You can see how the latch mechanism is supposed to work by playing with it. When the user pulls the lever down (or turns the knob) on the outside of the door, the spindle rotates and pulls the latch back into the case, against the (missing) spring. When the user lets go, the spring pushes the latch back out again into the closed position. Hold the case with the latch downwards as before and check that this works. If it doesn't then something isn't in quite the right position, or there's a bit of broken spring jamming things up, so fiddle about until it's working properly.

Now we need to figure out what the spring should look like and make a new one. A few bits of broken metal probably dropped out when you first opened the case. If not, have a good look for them inside, and on the floor. With luck, the spring will only be in a couple of pieces and it will be easy to see what size and shape it was. Otherwise, look for the pin that the spring was attached to and for any scratches on the brass backplate that indicate where it has rubbed. Once you have figured out how the moving parts are meant to work, it should be obvious how long the spring needs to be and its approximate shape, but if you are in any doubt then bend a paperclip (see photo) and experiment. One of the legs of the spring pushes against the end of the latch while the other will push against the case, when it is re-fitted.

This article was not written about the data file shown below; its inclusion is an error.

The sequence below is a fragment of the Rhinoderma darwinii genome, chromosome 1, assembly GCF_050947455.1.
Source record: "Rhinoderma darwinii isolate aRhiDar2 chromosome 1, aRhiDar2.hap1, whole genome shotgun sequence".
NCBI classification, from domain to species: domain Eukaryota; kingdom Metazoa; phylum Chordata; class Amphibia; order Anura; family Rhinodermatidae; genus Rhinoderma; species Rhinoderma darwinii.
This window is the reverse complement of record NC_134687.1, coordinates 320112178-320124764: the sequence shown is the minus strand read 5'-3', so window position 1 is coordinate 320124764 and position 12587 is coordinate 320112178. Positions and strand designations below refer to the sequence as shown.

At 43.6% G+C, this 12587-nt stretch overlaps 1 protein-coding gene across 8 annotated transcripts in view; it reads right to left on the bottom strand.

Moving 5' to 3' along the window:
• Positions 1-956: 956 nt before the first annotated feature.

If your catch also has a key-operated lock, like the one in the photo, then you might as well check that the lock spring is OK and the lock still works. If it did and you had a key for it then you wouldn't need to use the catch to close the cupboard, right? It should be possible to replace the spring in the same way as for the latch.

Step 3: Make a New Spring

Making a proper, correctly tensioned spring is not an easy job. Spring steel of the requisite strength is very brittle and will snap if you try to bend it in a tight radius unless you heat it, and doing so will mean that the springiness is lost and will have to be reinstated with further heat treatment and quenching. Fortunately, the steel from an old retractable measuring rule is thin enough to bend without the need for heating, and although it doesn't make a very strong spring, two pieces used together will compensate.

WARNING

There is still a danger, even with the relatively weak spring steel in a cheap retractable rule, that it will break. So wear your safety specs from the moment you start work on the spring until the case is safely closed and the latch is ready to refit on the door. The cut edges of the steel are also very sharp so take care when handling it.

Proceed as follows:

  1. Using the tinsnips, cut a generous length from the old steel rule. Use the old spring as a guide, or your paperclip if you couldn't find the old spring.